Breastfeeding Perk: Less Nearsightedness?
Study Shows Fewer Nearsighted Kids Were Breastfed
June 21, 2005 -- Researchers in Singapore say babies who are breastfed may
be less likely to become nearsighted children.
That was true even after controlling for nearsightedness risk factors, say
Yap-Seng Chong, MD, and colleagues. They report their findings in The
Journal of the American Medical Association.
"Nearsightedness is the leading cause of visual impairment in developed
countries," writes Chong, who works at Singapore's National University
Hospital. There are more than 30 million nearsighted adults in the U.S., says
About 960 children were included in the study, which was done in Singapore.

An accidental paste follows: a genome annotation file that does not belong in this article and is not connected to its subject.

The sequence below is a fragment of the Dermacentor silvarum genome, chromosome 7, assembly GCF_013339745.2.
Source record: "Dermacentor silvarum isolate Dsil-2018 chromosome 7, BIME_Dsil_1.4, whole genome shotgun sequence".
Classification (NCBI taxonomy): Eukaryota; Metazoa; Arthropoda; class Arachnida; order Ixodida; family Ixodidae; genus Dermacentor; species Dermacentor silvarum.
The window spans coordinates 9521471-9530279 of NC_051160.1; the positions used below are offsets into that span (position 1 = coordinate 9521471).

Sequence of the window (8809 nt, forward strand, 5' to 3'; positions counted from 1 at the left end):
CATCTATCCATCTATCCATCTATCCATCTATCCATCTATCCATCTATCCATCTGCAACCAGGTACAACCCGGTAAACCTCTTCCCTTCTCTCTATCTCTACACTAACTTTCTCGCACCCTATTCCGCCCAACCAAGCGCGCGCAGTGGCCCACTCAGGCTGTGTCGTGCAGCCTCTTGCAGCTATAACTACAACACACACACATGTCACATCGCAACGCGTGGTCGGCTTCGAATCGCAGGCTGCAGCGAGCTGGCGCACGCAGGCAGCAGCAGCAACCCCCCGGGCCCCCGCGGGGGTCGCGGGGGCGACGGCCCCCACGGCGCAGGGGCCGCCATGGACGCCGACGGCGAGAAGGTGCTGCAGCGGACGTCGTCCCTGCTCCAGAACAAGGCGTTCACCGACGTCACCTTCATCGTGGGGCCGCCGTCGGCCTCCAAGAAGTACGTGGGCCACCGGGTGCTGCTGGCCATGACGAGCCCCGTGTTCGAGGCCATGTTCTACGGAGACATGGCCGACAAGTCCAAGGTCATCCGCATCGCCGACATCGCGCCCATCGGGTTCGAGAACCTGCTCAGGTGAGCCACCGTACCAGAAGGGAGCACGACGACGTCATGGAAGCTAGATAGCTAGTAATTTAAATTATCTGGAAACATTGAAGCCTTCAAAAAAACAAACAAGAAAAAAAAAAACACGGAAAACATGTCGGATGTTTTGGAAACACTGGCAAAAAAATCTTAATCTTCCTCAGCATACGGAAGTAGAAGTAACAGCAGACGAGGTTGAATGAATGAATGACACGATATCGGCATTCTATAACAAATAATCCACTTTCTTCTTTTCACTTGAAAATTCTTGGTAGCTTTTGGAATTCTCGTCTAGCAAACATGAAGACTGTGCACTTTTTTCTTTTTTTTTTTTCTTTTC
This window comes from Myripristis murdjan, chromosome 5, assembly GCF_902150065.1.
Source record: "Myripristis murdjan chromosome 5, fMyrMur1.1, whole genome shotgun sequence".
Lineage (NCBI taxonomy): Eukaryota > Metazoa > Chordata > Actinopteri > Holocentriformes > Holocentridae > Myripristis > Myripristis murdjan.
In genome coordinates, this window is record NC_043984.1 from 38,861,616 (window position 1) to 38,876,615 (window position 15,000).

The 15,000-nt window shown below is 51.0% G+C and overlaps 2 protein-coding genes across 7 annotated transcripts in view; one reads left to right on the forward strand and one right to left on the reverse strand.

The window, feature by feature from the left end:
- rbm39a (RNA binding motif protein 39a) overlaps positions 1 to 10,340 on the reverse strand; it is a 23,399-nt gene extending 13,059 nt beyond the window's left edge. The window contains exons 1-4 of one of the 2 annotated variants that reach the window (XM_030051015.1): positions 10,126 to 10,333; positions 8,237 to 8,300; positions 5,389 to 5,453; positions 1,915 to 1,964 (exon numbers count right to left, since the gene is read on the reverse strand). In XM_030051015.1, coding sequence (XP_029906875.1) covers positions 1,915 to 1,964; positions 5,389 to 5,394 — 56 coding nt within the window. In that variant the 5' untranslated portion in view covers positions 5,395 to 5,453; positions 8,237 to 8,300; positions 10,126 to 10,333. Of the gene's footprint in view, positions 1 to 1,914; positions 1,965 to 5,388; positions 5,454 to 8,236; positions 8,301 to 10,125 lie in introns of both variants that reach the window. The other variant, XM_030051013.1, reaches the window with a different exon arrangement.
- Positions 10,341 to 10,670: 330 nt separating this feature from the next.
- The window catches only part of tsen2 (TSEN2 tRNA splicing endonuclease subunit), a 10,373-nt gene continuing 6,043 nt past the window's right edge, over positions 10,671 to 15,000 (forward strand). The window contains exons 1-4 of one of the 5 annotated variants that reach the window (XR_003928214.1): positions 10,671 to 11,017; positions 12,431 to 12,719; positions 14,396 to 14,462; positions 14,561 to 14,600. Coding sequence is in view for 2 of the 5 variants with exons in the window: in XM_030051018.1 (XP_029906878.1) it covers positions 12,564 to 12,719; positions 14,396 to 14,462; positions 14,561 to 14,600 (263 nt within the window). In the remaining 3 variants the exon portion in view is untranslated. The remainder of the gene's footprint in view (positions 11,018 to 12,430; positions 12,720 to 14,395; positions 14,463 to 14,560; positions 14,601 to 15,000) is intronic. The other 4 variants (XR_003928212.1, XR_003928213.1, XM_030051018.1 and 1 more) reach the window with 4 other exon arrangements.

The Asian nation is home to one of the world's highest rates of
nearsightedness, say the researchers.
The kids' parents were asked if their children had ever been breastfed, how
long breastfeeding had lasted, and whether the kids had also been fed formula.
A total of 418 children had been breastfed to some extent.
Less Nearsightedness in Breastfed Kids
Three years later, almost 800 of the children had their vision retested; 521
were nearsighted. Nearsightedness was less common in those who had been
breastfed, says the study.
The length of breastfeeding didn't matter. Nearsightedness was also not
affected by whether the kids had been exclusively, mostly, or partly breastfed
Breastfeeding has been linked with brain development, which could affect
young children's vision, say the researchers. They note that before weaning,
breast milk is a main source of many nutrients, including docosahexaenoic acid
(DHA), which is important in the development of the brain and eyes.
Because nearsightedness is so common in Singapore, the results might not
apply to other countries, they say.